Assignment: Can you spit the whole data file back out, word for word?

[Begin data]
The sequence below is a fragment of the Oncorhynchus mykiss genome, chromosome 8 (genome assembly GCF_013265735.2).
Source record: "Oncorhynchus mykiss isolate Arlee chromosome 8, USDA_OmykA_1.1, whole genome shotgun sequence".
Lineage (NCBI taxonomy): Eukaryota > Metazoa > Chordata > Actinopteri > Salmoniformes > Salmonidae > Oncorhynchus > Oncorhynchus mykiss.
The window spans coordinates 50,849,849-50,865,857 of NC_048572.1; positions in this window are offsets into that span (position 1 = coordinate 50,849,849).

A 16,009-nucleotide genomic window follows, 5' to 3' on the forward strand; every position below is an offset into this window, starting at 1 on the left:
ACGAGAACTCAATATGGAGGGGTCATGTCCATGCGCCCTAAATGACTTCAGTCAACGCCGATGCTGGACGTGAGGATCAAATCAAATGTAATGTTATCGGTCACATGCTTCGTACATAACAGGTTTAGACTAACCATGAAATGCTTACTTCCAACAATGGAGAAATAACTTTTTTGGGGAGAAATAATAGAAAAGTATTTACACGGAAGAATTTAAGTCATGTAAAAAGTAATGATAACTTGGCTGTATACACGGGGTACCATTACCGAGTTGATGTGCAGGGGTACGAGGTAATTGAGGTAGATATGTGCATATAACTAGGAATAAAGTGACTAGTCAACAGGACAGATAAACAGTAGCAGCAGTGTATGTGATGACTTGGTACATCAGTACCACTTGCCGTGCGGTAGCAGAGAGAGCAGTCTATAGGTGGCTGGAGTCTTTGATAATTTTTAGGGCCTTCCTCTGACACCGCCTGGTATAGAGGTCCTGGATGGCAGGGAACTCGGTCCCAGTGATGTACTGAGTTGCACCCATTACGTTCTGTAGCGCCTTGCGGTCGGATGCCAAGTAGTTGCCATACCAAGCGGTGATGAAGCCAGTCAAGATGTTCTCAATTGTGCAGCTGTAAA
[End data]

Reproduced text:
The sequence below is a fragment of the Oncorhynchus mykiss genome, chromosome 8 (genome assembly GCF_013265735.2).
Source record: "Oncorhynchus mykiss isolate Arlee chromosome 8, USDA_OmykA_1.1, whole genome shotgun sequence".
Lineage (NCBI taxonomy): Eukaryota > Metazoa > Chordata > Actinopteri > Salmoniformes > Salmonidae > Oncorhynchus > Oncorhynchus mykiss.
The window spans coordinates 50,849,849-50,865,857 of NC_048572.1; positions in this window are offsets into that span (position 1 = coordinate 50,849,849).

A 16,009-nucleotide genomic window follows, 5' to 3' on the forward strand; every position below is an offset into this window, starting at 1 on the left:
ACGAGAACTCAATATGGAGGGGTCATGTCCATGCGCCCTAAATGACTTCAGTCAACGCCGATGCTGGACGTGAGGATCAAATCAAATGTAATGTTATCGGTCACATGCTTCGTACATAACAGGTTTAGACTAACCATGAAATGCTTACTTCCAACAATGGAGAAATAACTTTTTTGGGGAGAAATAATAGAAAAGTATTTACACGGAAGAATTTAAGTCATGTAAAAAGTAATGATAACTTGGCTGTATACACGGGGTACCATTACCGAGTTGATGTGCAGGGGTACGAGGTAATTGAGGTAGATATGTGCATATAACTAGGAATAAAGTGACTAGTCAACAGGACAGATAAACAGTAGCAGCAGTGTATGTGATGACTTGGTACATCAGTACCACTTGCCGTGCGGTAGCAGAGAGAGCAGTCTATAGGTGGCTGGAGTCTTTGATAATTTTTAGGGCCTTCCTCTGACACCGCCTGGTATAGAGGTCCTGGATGGCAGGGAACTCGGTCCCAGTGATGTACTGAGTTGCACCCATTACGTTCTGTAGCGCCTTGCGGTCGGATGCCAAGTAGTTGCCATACCAAGCGGTGATGAAGCCAGTCAAGATGTTCTCAATTGTGCAGCTGTAAA